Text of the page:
PEM vs Crashing in Chronic Fatigue Syndrome (ME/CFS) and/or Fibromyalgia

Discussion in 'Symptoms' started by San Diego, Feb 24, 2016.

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Post Exertional Malaise vs Crashing vs Relapse: What Do You Experience?

  1. I experience crashes that occur suddenly which then get better over time

    9 vote(s)
    15.5%
  2. I experience PEM: after excess activity my symptoms worsen first and then wane

    28 vote(s)
    48.3%
  3. I experience both crashes and PEM; I suddenly crash and then get worse over time before I get better

    37 vote(s)
    63.8%
  4. Relapse - I have experienced relapses - sudden crashes which causes symptoms that last a long time

    30 vote(s)
    51.7%
Multiple votes are allowed.
  1. Judi

    Judi Member

    Cort your guess is what I would guess too or do we need to look at co infections when the immune system is askew?
     
  2. IrisRV

    IrisRV Well-Known Member

    According to whom? The vast majority of doctors use rules of thumb for healthy people when evaluating the results of these tests. You need someone who understands how to evaluate the results in the context of ME/CFS.

    That was exactly my experience until I get long-term antivirals from Dr Lerner. All that went away. I still get PEM, but I don't have that fluish feeling or the cycling, or the inexplicable relapses. My condition is much, much more stable.

    I'm not saying AVs will work for everyone, just that they're something to consider with those kinds of symptoms.
     
  3. Denise Jasak

    Denise Jasak Member

    Would you mind telling me which anti virals worked for you? I have been taking natural anti virals, no more flu symptoms, but still relapsing. Also, two internists read my results and said I have antibodies for EBV and HHV 6 past infection, but not an acute infection.
     
  4. IrisRV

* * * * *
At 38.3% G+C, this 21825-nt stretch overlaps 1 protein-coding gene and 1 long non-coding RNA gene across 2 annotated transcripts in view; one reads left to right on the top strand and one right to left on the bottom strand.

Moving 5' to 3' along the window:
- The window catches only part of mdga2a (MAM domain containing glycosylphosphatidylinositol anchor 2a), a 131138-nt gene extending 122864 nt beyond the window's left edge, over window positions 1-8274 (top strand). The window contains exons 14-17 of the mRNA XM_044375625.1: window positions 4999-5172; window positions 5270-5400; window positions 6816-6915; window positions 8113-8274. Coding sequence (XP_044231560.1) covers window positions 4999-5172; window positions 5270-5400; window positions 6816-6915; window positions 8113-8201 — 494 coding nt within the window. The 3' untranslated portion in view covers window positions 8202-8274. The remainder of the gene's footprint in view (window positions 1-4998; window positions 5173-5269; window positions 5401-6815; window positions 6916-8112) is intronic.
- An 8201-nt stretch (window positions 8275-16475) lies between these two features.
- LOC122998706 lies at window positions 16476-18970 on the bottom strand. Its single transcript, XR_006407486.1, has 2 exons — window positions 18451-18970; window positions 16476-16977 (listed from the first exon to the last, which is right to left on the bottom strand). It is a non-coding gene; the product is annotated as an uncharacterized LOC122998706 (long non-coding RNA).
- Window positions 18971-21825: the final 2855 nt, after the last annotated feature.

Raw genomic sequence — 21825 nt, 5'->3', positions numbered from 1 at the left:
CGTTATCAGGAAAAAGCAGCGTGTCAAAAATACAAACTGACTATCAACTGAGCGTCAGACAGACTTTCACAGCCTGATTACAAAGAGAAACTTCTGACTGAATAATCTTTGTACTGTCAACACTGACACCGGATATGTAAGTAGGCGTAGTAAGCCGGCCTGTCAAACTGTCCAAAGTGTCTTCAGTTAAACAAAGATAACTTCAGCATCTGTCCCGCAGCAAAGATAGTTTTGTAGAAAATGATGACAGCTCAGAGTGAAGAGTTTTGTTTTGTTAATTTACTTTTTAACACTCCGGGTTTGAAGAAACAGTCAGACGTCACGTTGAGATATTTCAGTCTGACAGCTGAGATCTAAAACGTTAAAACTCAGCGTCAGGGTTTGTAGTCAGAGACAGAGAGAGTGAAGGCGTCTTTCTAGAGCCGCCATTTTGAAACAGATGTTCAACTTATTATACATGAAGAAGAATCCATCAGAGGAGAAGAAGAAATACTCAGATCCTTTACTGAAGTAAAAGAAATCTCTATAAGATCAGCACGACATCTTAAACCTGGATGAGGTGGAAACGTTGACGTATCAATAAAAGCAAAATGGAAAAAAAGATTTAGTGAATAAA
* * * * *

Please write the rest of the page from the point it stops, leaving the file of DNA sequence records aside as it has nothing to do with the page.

IrisRV Well-Known Member

    The one that did the most for me was Valcyte long-term, as in years. I've also taken Valtrex, theoretically to keep HHV6 suppressed once it was knocked back and to keep EBV under control.

    Sheesh, doctors! Of course you don't have an acute infection. :rolleyes: You likely had the acute infections either in early childhood and almost certainly before you were 20yo. The question is whether you have a reactivation. I'll bet both internists were using the healthy person rule-of-thumb that says high IgG only means a past infection. Not strictly true. If you are healthy, no symptoms, no immune dysfunction, and had the initial infection in the last 10 years, then high titres probably aren't important. However, if you have symptoms, have immune dysfunction (many/most PWME do), and are decades past your original infections, then high titres could be significant. They don't look at the details, just the simplest explanation, whether it fits your situation or not.

    Internists told me for years my high titres didn't mean anything... and I stayed sick. Dr Lerner (an ME/CFS specialist and infectious disease doc) said my high titres were significant and treated me with Valcyte. My condition improved dramatically. If I stay off AVs more than a couple of years, I get symptoms again and my titres start climbing. Those are pretty clear signs that my body is trying to fight these herpesviruses and not always succeeding.

    You might also want to consider that CMV is another herpesvirus that is frequently reactivated in PWME. It might be worth having that tested as well.